Monday, March 29, 2010

Adventures in Cheese-buying

Cheese selection @ Saxelby Cheesemongers - Essex Market (New York, NY)

Check out their website at Saxelby Cheese.

I love their American selection, I got cheese curds from Hillcrest Dairy (NY) and Winnimere from Jasper Hill Farm (VT).

Sunday, March 28, 2010

Irish cheese

I cannot believe that I just got a cooleeney mini. I am so excited to have a true Irish cheese in my plate. Irish cheese rocks!!!

So, I guess it is time to let people know where did this crazy cheese passion started. As I normally tell the story, it was the day that my dad gave me a wheel of cheese for my 13th birthday that my love for cheese started.

He, being the amazing dad that he was, a man before his time, on the day of my 13th birthday in 1991, just before the first Iraq war started, gave me a "cow" for present. The real gift was the production of milk of one cow for a year in the form of one wheel of cheese a year. He was supporting the first CSA in Mexico in a time when climate change was just a high level discussion in European capitals and food security was not yet related to the current idea of Chinese food sovereignty over ensuring enough rice grain to support the population of that country.

The wheel of cheese was of Queso Añejo, made in the Mexican state of Aguascalientes and the flavor was amazing. Sharp in flavor and stinky in smell, bounded by cheesecloth secured by lard and aged for 8 months. My mom would cut it carefully and only let me cut a piece the days that I had eaten my vegetables and meat. Back then I was a cheesaterian, only eating cheese - refusing to eat veggies, meat and sugars.

After this early encounter with cheese, I would go back to eating processed cheese, including spray cheddar cheese, until one day after college when me and Will took a class at the Boston Center for Adult Education with the head buyer of Formaggio's and tried amazing Italian, French, and American cheese. It is from this time that we still eat Pecorino Rosso, rubbed with tomato and Cenapata, a quince paste spiked with mustard seeds.

From this moment on, cheese returned to my diet and has not left. But where I really learned about flavor, texture, smell and craftsmanship was in Ireland. Under the guidance of Sarah Bates and Kevin Sheridan at Sheridan's Cheesemongers in Ireland.

There, I learned to love Durrus and Sarah taught me to choose the best wheels. I understand the complexity of Ardrahan and the need for it to keep moist, and the heritage of Cooleeney. I'm sad to not have access to Milleenns and Mt. Calhan here in the US. But above all, I miss my Irish customers and their way to ask in Irish for their cheese and their apologetic way for not liking a French cheese and always taking the Irish option.

Friday, March 26, 2010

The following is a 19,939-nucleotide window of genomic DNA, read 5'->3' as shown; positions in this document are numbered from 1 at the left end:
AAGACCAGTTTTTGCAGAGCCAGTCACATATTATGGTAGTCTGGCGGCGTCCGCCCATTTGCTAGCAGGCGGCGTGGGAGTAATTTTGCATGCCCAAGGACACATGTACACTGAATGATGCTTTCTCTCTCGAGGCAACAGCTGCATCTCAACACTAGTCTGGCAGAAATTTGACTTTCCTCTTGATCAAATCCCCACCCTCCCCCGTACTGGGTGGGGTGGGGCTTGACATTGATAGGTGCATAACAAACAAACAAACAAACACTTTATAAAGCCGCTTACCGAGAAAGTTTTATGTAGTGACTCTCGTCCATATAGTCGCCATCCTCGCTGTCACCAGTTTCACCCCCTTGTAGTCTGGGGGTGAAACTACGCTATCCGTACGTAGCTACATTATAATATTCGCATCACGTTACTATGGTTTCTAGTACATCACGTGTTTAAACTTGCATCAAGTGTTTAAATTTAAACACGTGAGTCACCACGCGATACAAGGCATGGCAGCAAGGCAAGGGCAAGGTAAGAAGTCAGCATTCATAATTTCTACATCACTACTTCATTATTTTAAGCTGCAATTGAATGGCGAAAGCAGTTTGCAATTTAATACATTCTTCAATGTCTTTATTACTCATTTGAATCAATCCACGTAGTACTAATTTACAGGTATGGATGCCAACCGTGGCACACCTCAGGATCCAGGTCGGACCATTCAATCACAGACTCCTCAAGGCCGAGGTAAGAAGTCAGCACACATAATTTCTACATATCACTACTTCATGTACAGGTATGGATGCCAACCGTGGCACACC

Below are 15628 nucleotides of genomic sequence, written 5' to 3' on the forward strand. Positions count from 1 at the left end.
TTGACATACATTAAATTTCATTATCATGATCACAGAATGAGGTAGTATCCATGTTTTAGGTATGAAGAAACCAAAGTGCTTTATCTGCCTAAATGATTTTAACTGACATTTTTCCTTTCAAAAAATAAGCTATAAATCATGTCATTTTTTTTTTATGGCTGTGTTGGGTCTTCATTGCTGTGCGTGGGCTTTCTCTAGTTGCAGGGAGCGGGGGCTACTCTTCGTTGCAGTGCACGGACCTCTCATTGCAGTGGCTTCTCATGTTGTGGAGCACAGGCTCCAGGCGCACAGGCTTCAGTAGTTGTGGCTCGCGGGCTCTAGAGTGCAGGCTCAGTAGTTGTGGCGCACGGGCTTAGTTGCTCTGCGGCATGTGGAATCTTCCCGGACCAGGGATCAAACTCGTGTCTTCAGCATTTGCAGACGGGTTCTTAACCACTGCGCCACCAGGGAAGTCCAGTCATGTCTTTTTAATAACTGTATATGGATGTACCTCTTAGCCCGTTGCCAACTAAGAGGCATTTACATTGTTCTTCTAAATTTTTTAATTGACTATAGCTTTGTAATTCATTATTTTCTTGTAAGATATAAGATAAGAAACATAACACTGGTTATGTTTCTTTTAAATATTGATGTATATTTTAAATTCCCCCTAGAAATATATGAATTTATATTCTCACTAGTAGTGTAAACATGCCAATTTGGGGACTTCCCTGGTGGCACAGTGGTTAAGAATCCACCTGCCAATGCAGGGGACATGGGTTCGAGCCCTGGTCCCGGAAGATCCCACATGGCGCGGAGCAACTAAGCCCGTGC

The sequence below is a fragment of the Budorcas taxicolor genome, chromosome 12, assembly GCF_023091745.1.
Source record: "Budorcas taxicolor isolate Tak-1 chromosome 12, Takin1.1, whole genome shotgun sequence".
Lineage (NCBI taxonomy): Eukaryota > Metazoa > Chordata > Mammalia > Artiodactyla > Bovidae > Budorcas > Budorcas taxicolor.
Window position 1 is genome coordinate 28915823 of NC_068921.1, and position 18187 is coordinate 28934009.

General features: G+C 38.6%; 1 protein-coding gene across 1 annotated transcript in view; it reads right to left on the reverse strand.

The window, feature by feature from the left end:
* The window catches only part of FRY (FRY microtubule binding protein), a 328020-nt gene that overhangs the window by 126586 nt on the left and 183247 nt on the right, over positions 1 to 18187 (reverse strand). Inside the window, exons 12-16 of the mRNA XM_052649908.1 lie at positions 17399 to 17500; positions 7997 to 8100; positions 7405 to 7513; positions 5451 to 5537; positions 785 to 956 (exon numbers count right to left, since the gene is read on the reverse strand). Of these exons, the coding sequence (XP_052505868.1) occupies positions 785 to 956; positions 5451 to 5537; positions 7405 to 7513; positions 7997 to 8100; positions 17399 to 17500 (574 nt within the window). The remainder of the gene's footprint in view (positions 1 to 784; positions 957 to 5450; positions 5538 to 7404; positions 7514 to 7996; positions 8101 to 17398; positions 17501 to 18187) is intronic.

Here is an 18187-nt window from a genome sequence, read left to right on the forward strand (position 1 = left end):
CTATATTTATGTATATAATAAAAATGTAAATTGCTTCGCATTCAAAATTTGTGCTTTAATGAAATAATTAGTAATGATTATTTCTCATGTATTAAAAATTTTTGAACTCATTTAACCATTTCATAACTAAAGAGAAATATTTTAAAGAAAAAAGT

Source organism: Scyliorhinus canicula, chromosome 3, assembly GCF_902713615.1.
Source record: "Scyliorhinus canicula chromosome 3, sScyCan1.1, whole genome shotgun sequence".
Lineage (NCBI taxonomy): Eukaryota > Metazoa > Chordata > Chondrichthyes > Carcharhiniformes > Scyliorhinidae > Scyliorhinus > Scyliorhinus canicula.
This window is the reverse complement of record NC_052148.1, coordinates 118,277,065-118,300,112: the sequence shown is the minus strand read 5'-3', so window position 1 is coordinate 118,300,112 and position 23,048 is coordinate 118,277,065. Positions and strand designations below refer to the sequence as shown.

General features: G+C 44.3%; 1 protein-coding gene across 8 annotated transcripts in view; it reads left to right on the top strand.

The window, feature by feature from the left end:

Quesillo o Queso de Hebra de Oaxaca

This cheese is most commonly known as queso Oaxaca. It is the only cheese made in Mexico of the Pasta Filata style. The name "de hebra" refers to the long and thin shreds that form long pieces of cheese and are then braided into a small ball and sold fresh.

Traditionally, it was made with raw cow's milk only in the state of Oaxaca, where it is used to make "tlayudas." Now it is produced all over the country and in the US with pasteurized milk. The flavour of the original cheese made with raw milk is tangy almost sour but also slightly sweet. Its aroma is that of fresh milk and most times some left over whey is released when the ball is unbraided.

This cheese became popular for its capacity to melt, but not brown. This makes it the perfect quesadilla cheese, because it allows for the quesadilla to be soft in the center. Also its mild flavour is great for pairing with many different types of salsas.

As of right now, there is no initiative by producers in Oaxaca to seek a DO, which means that you can get excellent quesillo everywhere, but also allows large commercial outfits to make poor examples of it readily available in super markets and major retailers.

If you have the oportunity to travel to Mexico look for pick-up trucks parked in corners of major cities with big banners announcing "Productos Oaxaquenos." There you will find fresh examples that you will need to consume right away. The best age of this cheese is at about day one to day four of being made, and you obviously should look for the hand pulled versions as they are always fresher.

Commercial versions and those made in the US lack moisture and the cheese is gummy. If you don't have the option of buying the real deal. Look for one of the commercial ones that looks more loose and make your own whey and let it sit on it for a day to allow for the wet environment to moist the dry curd.

Quesillo is one of my favourite cheeses and everytime I get to see a good ball I ask for a taste and buy a big chunk. In my local Mexican market they have a good version made with pasteurized milk, the only problem is that I don't know the source of the milk and therefore it is more likely cheap milk from dairy facilities that tend to produce unhealthy milk that must be pasteurized to prevent outbreaks of listeria.

Nevertheless, this is a great cheese style.

- Posted using BlogPress from my iPhone.

Monday, March 22, 2010

Queso tipo "Manchego" Mexicano

This cheese is very popular in Mexico. Like Quesillo de Oaxaca it is mostly used to melt in quesadillas and in many other Mexican dishes with melted cheese on top. The name is a misuse of the word Manchego, as unlike the original Spanish Manchego, the Mexican version is made with pasteurized cow's milk.